“Do you think the death of a cook is less important than the death of a nobleman?” I asked, ignoring his attempt to fix things.

He smiled then, and it was arrogant, and so very Onilwyn. “Of course, I believe that the life of a noble-born sidhe is worth more than the life of a servant, or a human. So would you if you were pure sidhe.”

“Then I'm glad that I'm not pure sidhe,” I said. I was angry now, and I fought not to have it translate to power, not to start to glow, and raise the stakes of this fight. “This servant, whose name happens to be Beatrice, showed me more kindness than most of the nobles of either faerie court. Beatrice was my friend, and if you have nothing more helpful to add than class prejudice, then I'm sure that Queen Andais can find a use for you back among her guards.”

His skin went from pale whitish green to just white. I felt a swift burst of satisfaction at his fear. Andais had given him to me to bed, and if I didn't bed him, he would suffer. So would I, but in that moment, I wasn't sure I cared.

“How was I to know she meant anything to you, Princess Meredith?”

“Consider this my only warning to you, Onilwyn” – I raised my voice so that it carried down the hallway – “and for the rest of you who don't know me. Onilwyn assumed that the death of a servant meant nothing to me.” Some of the men at the far end turned and looked at me. “I spent a great deal of time with the lesser fey while I was at court. Most of my friends here were not among the sidhe. You made it plain that I was not pure-blooded enough for most of you. You have only yourselves to blame, then, that my attitude is a little more democratic than usual for a noble. Think upon that before you say something as foolish to me as Onilwyn just did.” I turned back to the guard in question, and let my voice go lower. “Bear all that in mind, Onilwyn, before you open your mouth again, and say something else equally stupid.”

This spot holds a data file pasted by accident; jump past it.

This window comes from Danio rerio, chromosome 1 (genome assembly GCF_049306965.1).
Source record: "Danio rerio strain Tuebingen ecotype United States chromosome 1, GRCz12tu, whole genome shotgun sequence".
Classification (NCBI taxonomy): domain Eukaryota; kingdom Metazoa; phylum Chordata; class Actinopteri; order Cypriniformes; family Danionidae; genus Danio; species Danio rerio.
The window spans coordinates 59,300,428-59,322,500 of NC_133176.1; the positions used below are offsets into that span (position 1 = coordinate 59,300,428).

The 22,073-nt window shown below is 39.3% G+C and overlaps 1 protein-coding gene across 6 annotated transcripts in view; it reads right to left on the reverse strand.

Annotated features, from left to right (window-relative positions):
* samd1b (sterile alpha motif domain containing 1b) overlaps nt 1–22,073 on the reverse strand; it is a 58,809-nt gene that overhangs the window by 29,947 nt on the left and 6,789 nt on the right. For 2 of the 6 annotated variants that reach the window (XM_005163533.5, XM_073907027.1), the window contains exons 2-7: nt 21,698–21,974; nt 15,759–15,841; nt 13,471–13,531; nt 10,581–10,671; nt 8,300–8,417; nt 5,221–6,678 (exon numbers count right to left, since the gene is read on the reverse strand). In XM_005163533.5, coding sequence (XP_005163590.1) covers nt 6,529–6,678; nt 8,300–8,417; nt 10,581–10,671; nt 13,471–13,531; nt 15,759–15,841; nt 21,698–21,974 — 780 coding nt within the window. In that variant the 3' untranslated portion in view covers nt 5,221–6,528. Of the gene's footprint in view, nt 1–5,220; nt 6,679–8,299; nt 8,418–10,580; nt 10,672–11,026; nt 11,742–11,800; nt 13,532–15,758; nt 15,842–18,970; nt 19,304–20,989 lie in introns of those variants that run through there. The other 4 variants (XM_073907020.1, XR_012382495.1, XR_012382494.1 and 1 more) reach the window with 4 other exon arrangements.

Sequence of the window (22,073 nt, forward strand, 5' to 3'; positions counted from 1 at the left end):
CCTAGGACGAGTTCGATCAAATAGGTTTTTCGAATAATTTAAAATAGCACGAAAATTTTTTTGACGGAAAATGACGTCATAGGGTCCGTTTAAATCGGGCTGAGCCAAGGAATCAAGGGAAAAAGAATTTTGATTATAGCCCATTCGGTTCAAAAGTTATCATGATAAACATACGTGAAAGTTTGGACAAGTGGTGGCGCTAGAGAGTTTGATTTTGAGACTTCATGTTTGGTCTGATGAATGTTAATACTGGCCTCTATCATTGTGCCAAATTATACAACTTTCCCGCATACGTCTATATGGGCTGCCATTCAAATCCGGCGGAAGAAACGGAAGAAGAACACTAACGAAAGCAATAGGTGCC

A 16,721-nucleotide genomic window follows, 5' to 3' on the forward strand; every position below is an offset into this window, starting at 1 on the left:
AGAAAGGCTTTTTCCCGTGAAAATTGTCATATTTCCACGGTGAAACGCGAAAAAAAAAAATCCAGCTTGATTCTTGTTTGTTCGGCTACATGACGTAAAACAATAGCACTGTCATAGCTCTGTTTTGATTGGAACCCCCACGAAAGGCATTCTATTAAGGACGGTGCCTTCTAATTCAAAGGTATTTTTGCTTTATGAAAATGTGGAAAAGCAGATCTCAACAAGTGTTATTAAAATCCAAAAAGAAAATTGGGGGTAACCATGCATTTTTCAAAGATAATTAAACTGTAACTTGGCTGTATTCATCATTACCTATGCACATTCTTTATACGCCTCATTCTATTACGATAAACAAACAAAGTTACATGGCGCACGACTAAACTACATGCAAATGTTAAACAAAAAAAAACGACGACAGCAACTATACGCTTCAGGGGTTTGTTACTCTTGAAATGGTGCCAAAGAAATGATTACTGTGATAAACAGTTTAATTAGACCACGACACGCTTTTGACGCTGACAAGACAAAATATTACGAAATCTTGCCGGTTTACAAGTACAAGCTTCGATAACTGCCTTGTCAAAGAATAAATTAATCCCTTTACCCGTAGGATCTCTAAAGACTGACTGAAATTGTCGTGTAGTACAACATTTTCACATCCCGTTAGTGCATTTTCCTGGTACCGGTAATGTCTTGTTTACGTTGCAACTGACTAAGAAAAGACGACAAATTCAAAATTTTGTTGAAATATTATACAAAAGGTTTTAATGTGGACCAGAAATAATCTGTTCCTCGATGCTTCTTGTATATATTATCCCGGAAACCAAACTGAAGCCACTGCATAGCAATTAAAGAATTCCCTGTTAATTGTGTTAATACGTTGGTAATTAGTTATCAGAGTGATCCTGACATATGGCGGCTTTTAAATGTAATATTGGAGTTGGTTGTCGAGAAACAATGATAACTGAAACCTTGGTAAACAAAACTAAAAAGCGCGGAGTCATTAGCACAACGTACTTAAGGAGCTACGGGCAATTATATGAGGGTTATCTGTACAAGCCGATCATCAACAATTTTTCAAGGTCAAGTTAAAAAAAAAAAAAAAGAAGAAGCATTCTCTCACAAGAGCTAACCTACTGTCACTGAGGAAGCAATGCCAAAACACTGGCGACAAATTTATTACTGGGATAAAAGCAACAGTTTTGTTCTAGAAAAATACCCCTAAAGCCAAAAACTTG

He actually dropped to one knee and bowed his head, though I think that was to hide the anger on his face. “As my princess bids, so I do.”

“Get up, and go stand somewhere farther away from me.”

Doyle told him to go to the other end of the hallway, and he went, without another word, though the starbursts in his eyes were glittering with his rage.

“I do not agree with Onilwyn,” Amatheon said, “not completely, but are you truly going to bring in the human police?”

I nodded.

“The queen will not like it.”

“No, she won't.”

“Why would you risk her anger, Princess?” He seemed to be truly puzzled by that. “I would not risk her anger again for anything, or anyone. Not even my honor.”

He had been one of the sidhe who had made my childhood hellish, but lately I'd seen another side to Amatheon. A side that was frightened, and vulnerable, and helpless. I always had trouble hating people who showed me they could feel pain, too. “Beatrice was my friend, but more than that she was one of my people. To rule a people is to protect them. I want whoever did this. I want them caught and I want them punished. I want to stop them from doing it to anyone else. The reporter was our guest, and to kill him like this is an insult to the honor of the court itself.”

“You don't care about the honor of the court,” he said, and I watched him struggle to understand me.

“No, not really.”

He swallowed hard enough for me to hear it. “There is no one's death that I fear, not even my own, enough to bring the human policemen down into our home.”

“Why do you fear the police?”

“I do not fear them. I fear the queen's anger at inviting them in.”

“No one gets to kill people I have sworn to protect, Amatheon, no one.”

“You are not sworn, not yet. You have taken no oath for this court, you sit on no throne.”

“If I do not do my utmost to solve these deaths, to protect everyone in this sithen, from greatest to least, then I do not deserve to sit on any throne.”

“You are mad,” he said, and his eyes were very wide. “The queen will kill you for this.”

I glanced back at Beatrice's body, and I thought of another body so many years ago. The only reason she hadn't hidden my father's body from the press is that they found him first. Miles away from the faerie mounds, cut to pieces. They found him and took pictures of him. Not only were his bodyguards too late to save his life, they were too late to save his dignity, or my horror.